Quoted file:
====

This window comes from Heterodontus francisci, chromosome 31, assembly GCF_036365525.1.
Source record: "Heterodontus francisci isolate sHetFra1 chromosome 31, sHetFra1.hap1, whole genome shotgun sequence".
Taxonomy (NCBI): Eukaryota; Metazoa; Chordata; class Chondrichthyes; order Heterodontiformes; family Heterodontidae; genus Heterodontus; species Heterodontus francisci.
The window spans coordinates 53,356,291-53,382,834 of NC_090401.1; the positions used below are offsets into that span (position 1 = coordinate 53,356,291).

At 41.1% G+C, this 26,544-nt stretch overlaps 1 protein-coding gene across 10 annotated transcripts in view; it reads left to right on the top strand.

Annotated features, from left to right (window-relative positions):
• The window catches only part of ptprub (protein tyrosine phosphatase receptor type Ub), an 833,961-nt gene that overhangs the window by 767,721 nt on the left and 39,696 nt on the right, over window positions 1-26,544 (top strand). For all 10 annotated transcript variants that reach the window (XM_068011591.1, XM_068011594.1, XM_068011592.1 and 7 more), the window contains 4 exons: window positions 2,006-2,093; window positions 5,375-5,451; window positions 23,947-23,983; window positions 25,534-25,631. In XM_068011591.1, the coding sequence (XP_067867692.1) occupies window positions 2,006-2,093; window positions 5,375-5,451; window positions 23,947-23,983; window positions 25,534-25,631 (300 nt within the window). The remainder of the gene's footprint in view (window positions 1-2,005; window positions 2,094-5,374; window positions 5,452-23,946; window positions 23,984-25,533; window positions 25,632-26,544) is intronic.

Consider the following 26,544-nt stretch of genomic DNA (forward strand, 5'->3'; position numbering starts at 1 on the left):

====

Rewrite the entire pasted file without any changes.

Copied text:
This window comes from Heterodontus francisci, chromosome 31, assembly GCF_036365525.1.
Source record: "Heterodontus francisci isolate sHetFra1 chromosome 31, sHetFra1.hap1, whole genome shotgun sequence".
Taxonomy (NCBI): Eukaryota; Metazoa; Chordata; class Chondrichthyes; order Heterodontiformes; family Heterodontidae; genus Heterodontus; species Heterodontus francisci.
The window spans coordinates 53,356,291-53,382,834 of NC_090401.1; the positions used below are offsets into that span (position 1 = coordinate 53,356,291).

At 41.1% G+C, this 26,544-nt stretch overlaps 1 protein-coding gene across 10 annotated transcripts in view; it reads left to right on the top strand.

Annotated features, from left to right (window-relative positions):
• The window catches only part of ptprub (protein tyrosine phosphatase receptor type Ub), an 833,961-nt gene that overhangs the window by 767,721 nt on the left and 39,696 nt on the right, over window positions 1-26,544 (top strand). For all 10 annotated transcript variants that reach the window (XM_068011591.1, XM_068011594.1, XM_068011592.1 and 7 more), the window contains 4 exons: window positions 2,006-2,093; window positions 5,375-5,451; window positions 23,947-23,983; window positions 25,534-25,631. In XM_068011591.1, the coding sequence (XP_067867692.1) occupies window positions 2,006-2,093; window positions 5,375-5,451; window positions 23,947-23,983; window positions 25,534-25,631 (300 nt within the window). The remainder of the gene's footprint in view (window positions 1-2,005; window positions 2,094-5,374; window positions 5,452-23,946; window positions 23,984-25,533; window positions 25,632-26,544) is intronic.

Consider the following 26,544-nt stretch of genomic DNA (forward strand, 5'->3'; position numbering starts at 1 on the left):